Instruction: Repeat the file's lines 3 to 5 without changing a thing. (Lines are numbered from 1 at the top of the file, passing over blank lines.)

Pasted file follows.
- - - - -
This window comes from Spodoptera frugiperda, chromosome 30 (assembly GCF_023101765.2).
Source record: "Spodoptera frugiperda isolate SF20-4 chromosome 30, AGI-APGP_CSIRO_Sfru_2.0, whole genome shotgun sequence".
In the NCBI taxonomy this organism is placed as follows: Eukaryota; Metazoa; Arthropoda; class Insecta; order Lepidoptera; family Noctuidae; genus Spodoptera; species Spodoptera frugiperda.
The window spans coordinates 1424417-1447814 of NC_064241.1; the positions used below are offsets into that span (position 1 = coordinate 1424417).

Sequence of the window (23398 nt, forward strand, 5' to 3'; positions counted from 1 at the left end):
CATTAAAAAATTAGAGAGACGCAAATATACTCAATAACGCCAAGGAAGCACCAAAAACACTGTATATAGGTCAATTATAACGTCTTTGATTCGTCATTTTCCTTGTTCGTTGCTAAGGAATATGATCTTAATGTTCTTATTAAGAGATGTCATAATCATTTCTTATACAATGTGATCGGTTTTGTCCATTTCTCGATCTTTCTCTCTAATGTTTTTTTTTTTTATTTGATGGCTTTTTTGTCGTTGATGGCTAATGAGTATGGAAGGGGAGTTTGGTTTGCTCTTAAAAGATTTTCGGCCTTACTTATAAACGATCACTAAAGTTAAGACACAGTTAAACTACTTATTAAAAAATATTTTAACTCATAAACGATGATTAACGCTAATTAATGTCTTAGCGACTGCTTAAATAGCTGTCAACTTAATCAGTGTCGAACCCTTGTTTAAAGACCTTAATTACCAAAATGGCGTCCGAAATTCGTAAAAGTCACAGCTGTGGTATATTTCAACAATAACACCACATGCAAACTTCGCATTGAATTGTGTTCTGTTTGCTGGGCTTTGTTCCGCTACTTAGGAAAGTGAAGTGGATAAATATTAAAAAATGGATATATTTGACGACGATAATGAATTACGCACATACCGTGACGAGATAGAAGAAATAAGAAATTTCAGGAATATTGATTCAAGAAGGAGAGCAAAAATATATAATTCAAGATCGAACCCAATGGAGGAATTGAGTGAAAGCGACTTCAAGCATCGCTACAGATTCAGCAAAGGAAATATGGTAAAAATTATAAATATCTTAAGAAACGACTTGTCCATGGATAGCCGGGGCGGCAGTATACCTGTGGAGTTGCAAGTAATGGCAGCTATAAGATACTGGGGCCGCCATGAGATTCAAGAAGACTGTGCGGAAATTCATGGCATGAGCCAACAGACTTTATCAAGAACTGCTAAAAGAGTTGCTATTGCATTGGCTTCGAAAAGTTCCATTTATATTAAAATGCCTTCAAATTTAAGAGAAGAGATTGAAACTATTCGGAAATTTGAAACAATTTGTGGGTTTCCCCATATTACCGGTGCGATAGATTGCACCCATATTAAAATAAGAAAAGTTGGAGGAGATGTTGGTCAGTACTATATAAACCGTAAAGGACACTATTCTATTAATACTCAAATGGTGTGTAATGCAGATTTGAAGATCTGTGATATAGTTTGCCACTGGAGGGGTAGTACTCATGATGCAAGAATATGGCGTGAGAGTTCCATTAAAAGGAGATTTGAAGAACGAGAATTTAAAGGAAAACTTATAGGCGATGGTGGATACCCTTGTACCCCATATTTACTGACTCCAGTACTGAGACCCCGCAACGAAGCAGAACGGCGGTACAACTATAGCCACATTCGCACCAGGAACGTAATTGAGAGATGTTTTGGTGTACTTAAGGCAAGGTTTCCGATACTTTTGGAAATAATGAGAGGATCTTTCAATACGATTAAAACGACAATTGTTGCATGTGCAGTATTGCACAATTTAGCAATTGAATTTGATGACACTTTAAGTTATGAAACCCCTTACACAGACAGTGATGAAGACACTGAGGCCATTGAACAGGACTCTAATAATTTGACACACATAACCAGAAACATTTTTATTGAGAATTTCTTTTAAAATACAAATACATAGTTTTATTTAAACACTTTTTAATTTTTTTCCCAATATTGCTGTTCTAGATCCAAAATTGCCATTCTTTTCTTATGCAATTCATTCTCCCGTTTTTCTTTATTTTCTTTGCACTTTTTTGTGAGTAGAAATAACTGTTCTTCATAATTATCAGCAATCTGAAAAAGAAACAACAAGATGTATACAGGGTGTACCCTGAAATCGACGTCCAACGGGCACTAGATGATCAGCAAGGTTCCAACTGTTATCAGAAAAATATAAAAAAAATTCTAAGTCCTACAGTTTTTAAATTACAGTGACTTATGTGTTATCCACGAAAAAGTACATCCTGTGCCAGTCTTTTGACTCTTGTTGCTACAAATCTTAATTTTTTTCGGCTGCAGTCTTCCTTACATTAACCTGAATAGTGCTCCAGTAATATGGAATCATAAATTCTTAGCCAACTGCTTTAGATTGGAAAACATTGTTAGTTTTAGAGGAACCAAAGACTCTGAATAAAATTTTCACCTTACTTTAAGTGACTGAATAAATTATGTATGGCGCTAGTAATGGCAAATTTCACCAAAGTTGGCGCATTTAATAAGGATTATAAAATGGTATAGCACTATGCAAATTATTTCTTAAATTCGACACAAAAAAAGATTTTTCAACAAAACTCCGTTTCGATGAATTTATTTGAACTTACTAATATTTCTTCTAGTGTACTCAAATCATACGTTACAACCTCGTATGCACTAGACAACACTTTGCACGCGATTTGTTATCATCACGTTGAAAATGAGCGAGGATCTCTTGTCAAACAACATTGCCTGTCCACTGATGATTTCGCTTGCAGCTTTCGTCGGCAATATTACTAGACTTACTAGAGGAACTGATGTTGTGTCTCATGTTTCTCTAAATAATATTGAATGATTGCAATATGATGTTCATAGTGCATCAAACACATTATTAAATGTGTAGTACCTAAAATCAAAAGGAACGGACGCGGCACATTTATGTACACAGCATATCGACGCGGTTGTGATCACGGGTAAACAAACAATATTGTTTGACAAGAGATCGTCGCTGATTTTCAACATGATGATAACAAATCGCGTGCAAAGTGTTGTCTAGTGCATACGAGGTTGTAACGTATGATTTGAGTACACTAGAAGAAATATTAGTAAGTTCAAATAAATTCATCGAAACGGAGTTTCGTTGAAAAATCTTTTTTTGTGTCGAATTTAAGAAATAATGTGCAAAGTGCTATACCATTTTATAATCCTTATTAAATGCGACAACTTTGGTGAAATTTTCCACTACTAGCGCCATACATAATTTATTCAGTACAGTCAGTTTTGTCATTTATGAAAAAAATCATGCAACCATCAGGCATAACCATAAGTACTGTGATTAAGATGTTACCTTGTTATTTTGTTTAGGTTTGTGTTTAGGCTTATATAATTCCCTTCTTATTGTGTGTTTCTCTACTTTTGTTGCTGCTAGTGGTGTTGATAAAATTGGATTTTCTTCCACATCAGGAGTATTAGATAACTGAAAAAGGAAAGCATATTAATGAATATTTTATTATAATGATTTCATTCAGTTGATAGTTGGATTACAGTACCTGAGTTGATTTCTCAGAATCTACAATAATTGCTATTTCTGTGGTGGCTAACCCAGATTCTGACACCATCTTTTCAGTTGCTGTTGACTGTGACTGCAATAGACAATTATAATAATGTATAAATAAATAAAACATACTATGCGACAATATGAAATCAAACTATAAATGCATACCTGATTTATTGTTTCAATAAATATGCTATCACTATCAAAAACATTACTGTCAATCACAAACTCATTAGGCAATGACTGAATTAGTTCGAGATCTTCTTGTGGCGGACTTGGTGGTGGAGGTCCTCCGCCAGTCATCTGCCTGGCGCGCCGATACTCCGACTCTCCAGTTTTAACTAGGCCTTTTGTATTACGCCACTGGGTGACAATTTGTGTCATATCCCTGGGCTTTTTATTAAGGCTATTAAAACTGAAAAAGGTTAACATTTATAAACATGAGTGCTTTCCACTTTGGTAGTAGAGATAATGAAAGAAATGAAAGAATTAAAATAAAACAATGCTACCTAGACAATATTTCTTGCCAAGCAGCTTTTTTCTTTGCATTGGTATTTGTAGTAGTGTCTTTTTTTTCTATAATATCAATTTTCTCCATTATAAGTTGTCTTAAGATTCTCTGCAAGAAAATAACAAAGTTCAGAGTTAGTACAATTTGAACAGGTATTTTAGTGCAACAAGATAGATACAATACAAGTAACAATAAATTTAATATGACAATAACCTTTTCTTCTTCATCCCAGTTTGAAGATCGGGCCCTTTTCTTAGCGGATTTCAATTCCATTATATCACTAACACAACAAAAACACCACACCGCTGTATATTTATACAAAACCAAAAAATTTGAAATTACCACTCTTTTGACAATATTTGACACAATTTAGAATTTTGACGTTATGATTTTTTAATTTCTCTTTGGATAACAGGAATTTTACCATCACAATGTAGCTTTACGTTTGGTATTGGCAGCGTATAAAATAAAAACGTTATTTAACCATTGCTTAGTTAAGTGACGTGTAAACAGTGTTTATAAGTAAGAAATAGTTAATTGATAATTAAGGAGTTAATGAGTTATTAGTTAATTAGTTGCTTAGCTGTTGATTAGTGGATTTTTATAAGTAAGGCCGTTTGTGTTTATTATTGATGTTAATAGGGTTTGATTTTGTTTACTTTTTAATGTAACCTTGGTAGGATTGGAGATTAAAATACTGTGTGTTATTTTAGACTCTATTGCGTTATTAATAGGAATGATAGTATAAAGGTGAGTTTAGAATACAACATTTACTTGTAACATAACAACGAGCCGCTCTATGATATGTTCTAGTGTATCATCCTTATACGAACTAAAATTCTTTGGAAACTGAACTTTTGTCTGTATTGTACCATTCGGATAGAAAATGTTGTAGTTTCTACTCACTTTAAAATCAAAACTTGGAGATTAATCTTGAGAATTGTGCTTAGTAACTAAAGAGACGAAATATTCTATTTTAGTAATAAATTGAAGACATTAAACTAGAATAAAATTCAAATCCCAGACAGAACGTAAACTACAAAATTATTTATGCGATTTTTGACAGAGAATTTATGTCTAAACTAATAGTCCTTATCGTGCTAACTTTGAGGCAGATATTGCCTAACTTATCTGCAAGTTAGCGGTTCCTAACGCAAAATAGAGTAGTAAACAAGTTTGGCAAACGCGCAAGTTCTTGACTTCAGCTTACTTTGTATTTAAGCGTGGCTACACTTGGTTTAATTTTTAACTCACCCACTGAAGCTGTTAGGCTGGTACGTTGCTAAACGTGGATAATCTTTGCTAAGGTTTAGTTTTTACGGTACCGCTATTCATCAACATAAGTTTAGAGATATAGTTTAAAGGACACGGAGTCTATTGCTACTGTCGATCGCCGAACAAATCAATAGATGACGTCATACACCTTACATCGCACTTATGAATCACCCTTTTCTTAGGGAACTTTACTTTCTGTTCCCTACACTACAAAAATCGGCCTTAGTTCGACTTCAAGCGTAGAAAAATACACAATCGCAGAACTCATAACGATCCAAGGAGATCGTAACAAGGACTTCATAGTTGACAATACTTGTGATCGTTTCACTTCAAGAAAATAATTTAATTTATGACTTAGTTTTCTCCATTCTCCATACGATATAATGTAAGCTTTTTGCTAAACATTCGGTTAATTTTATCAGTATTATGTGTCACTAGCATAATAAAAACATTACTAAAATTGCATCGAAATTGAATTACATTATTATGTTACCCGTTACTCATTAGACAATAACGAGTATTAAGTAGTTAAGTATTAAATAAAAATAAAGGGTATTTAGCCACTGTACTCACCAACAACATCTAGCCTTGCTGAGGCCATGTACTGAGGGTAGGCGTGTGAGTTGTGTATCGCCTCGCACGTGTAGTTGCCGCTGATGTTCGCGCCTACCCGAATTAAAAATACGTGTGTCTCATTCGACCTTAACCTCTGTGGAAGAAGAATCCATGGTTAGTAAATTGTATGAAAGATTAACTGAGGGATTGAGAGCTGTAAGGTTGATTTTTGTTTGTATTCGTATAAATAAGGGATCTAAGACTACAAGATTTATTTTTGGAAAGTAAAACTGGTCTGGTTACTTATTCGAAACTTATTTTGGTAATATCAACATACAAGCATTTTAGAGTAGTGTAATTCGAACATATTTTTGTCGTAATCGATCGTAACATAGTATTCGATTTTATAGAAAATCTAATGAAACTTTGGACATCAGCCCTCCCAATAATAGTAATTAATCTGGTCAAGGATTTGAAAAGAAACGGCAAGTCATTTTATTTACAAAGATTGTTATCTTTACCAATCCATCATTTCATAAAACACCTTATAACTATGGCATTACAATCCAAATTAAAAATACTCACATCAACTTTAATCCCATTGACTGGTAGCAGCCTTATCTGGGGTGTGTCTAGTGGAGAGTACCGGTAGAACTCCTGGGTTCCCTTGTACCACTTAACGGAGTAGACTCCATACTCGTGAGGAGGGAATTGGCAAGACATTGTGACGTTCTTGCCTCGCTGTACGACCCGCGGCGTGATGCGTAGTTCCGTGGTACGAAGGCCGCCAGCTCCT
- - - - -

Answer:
In the NCBI taxonomy this organism is placed as follows: Eukaryota; Metazoa; Arthropoda; class Insecta; order Lepidoptera; family Noctuidae; genus Spodoptera; species Spodoptera frugiperda.
The window spans coordinates 1424417-1447814 of NC_064241.1; the positions used below are offsets into that span (position 1 = coordinate 1424417).

Sequence of the window (23398 nt, forward strand, 5' to 3'; positions counted from 1 at the left end):